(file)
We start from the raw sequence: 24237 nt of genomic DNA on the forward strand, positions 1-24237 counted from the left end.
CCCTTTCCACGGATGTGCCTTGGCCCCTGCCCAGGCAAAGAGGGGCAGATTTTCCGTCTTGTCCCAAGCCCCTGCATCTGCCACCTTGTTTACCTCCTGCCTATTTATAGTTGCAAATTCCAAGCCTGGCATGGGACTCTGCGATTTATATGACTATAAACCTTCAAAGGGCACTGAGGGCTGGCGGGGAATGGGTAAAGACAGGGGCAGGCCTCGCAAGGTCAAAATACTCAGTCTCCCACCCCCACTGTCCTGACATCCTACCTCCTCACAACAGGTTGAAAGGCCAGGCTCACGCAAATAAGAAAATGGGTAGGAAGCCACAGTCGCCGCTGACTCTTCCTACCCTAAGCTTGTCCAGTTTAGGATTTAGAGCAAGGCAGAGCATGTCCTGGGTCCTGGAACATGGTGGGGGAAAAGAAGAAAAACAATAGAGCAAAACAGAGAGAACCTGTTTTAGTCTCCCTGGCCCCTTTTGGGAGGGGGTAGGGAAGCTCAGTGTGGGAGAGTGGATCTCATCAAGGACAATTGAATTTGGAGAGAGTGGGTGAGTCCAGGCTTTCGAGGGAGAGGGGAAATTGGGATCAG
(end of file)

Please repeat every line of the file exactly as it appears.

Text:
We start from the raw sequence: 24237 nt of genomic DNA on the forward strand, positions 1-24237 counted from the left end.
CCCTTTCCACGGATGTGCCTTGGCCCCTGCCCAGGCAAAGAGGGGCAGATTTTCCGTCTTGTCCCAAGCCCCTGCATCTGCCACCTTGTTTACCTCCTGCCTATTTATAGTTGCAAATTCCAAGCCTGGCATGGGACTCTGCGATTTATATGACTATAAACCTTCAAAGGGCACTGAGGGCTGGCGGGGAATGGGTAAAGACAGGGGCAGGCCTCGCAAGGTCAAAATACTCAGTCTCCCACCCCCACTGTCCTGACATCCTACCTCCTCACAACAGGTTGAAAGGCCAGGCTCACGCAAATAAGAAAATGGGTAGGAAGCCACAGTCGCCGCTGACTCTTCCTACCCTAAGCTTGTCCAGTTTAGGATTTAGAGCAAGGCAGAGCATGTCCTGGGTCCTGGAACATGGTGGGGGAAAAGAAGAAAAACAATAGAGCAAAACAGAGAGAACCTGTTTTAGTCTCCCTGGCCCCTTTTGGGAGGGGGTAGGGAAGCTCAGTGTGGGAGAGTGGATCTCATCAAGGACAATTGAATTTGGAGAGAGTGGGTGAGTCCAGGCTTTCGAGGGAGAGGGGAAATTGGGATCAG